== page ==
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Reflections of a Weary Soul

It was 7:17 PM on a Wednesday. For the first time in nearly two months, I was driving away from campus having seen (at an appropriate social distance) so many of my neighbors, colleagues and students participate in a vigil of hope, power, and social commitment. I felt strange because at that same time the evening before, I felt immobilized from the need to provide a response to questions and emails and texts regarding the thoughts of a mental health expert who happens to also be a Black male. And 24 hours before that, I listened in conversation with my parents processing the sounds of flashbangs, rubber bullets, and chants as frustration was met with force in front of a well-known Episcopal parish in Washington, DC. And one week before that, I pushed the red button on my phone’s screen, ending conversations with my White friends, simply not knowing how to explain the fear, the anger, the frustration within my young, Black, male body. 

As I drove away from campus on that Wednesday, I reflected on my mother’s words, “Yes, this is a serious matter that is unfolding.”

I could not have said it better myself. 

In my most honest words, I am tired. Not a tired from physical exertion (I’m too nervous to be another Black man running in the neighborhood) or from illness (who knows what kind of care my doctor could offer me with an overwhelmed medical system). My fatigue arises from what Ibram X. Kendi designates in his book, How to Be an Antiracist, as racist abuse. Much like our understanding of abuse of any kind, racist abuse is psychological, spiritual, and intergenerational. This cultural ache is the reverberation of my ancestor’s blood shrieking in anguish that their great great grandchild still sees the painful images of injustice that they hoped I would never see. This torture rattles me to know that my experience isn’t individual but collective. It is one that I share with Black, Latinx, Asian, and Indigenous students, staff, and community members who do not need much of an imagination to see themselves being the next big headline. They learn and listen within a system that would rather them be voiceless and martyred, than empowered and elevated for the sake of social change. 

I share these words to emphasize the groaning in my soul. Black theologians have noted for decades about the African American community’s unique ability to tap into the power of pain and to turn it into a force for liberation and peace. This groan is a guttural, non-verbal response to the move of the Holy Spirit. Paul describes this experience as a mechanism for the Spirit’s intercession “in our weakness” (Romans 8:26-27) to speak where words feel inadequate. In the same way that intergenerational trauma filters down from parent to child, this groaning of the spirit remains a transmogrified force that echoes out across race, ethnic origin, color, or creed to invite the incredible hope and love of God into the presence of God’s people.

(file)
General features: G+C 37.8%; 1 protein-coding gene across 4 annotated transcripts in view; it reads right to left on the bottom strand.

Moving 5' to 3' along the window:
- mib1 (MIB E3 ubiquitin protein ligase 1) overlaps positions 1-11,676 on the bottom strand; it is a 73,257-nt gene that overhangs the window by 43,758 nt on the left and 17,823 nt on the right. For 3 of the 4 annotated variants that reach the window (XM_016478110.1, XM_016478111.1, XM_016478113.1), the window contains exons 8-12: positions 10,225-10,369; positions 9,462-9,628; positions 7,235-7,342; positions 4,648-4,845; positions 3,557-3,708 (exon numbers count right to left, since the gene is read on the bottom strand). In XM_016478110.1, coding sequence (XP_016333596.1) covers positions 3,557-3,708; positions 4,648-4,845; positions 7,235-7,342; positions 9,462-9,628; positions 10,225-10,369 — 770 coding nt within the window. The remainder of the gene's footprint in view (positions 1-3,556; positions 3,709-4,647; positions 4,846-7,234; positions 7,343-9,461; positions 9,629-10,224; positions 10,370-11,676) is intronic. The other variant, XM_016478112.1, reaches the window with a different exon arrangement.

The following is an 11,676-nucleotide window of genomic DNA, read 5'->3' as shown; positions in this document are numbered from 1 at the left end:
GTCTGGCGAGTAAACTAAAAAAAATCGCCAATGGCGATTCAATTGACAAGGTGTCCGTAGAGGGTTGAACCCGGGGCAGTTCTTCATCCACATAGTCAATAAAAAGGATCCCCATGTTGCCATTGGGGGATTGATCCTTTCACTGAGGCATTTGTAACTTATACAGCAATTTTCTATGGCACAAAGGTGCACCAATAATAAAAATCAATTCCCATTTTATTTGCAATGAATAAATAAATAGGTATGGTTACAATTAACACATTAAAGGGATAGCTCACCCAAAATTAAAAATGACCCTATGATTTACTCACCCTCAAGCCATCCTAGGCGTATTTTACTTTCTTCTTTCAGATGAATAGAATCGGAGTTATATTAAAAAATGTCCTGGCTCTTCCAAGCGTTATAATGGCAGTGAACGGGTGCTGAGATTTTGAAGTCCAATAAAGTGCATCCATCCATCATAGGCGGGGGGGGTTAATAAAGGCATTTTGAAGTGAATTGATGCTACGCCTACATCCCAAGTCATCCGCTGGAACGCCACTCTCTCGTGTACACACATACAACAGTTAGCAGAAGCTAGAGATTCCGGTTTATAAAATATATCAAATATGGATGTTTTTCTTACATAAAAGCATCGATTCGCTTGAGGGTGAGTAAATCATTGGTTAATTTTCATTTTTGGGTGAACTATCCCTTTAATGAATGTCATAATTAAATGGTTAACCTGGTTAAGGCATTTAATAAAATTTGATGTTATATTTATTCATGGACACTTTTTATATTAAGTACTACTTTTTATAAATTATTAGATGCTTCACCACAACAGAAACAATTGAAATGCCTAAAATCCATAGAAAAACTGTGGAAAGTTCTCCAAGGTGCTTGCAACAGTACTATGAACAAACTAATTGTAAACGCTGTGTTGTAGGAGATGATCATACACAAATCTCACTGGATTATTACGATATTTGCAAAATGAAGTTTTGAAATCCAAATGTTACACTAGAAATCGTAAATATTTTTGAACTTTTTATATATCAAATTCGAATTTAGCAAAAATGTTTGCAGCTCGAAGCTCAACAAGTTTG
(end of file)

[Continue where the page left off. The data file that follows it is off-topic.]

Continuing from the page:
I hear the power of groaning within the Book of Lamentations. We read in the first few chapters of the despair of Israel, seeking continuously to repent and to atone for their sins against God. And yet in the midst, we hear these famous words, “Yet this I call to mind and therefore I have hope. Because of the Lord’s great love, we are not consumed, for his compassions never fail.” (Lam. 3:21-22). Here, I hear that deep set groan from an ethnic group so deeply rooted in hope that it forces them towards freedom. 

In Black turmoil and with a lack of racist repentance, we are reminded that our continued existence is the result of the compassion and love of God. This love that is beyond our comprehension says that we must turn this pain and fear and hurt into movement, justice, and hope only through the knowledge of God’s love resting within us. Though many feel their bodies being consumed by unjust policies, brutal acts of violence, or inequitable access, we groan and move with Christ’s compassion to seek justice, love mercy and to walk humbly with God (Micah 6:8). 

But the response to groaning may be different for each embodiment. For me, the response to my soul’s groaning was to mourn in community and to write down these thoughts. For others, it requires walking with raised hands and signs to create civil unrest while injustice breathes. Some need to be changing policy and putting it into place. Perhaps you have the power to shift institutional culture or to diversify the community and institutions for which you serve. Or maybe, your soul’s groaning simply pushes you to look inside to understand how you have been complicit in the narrative of Whiteness in America. Whatever keeps you up at night…whatever your groaning soul may sing… remember to not let the pain consume you into silence. 

May your groaning spur you forward toward the holy work for which you are called. 

What is the groaning of your spirit during this time of racial injustice?

How do you invite God’s voice to speak and move you in your daily ponderings?

Dr. Marlon Johnson is a licensed professional counselor with a focus on narrative and child-centered play therapy techniques. He completing his PhD in counselor education at the University of Tennessee, Knoxville in Fall, 2019. Johnson served as a 2018 doctoral fellow for the National Board of Certified Counselors and as the Tennessee Counseling Association’s NBCC Liaison. His research centers on recruitment experiences for African-American men into counseling programs, the intersectionality of LGBTQ identity and faith orientation, continuing multicultural counselor education, and college and career readiness in rural Appalachia.

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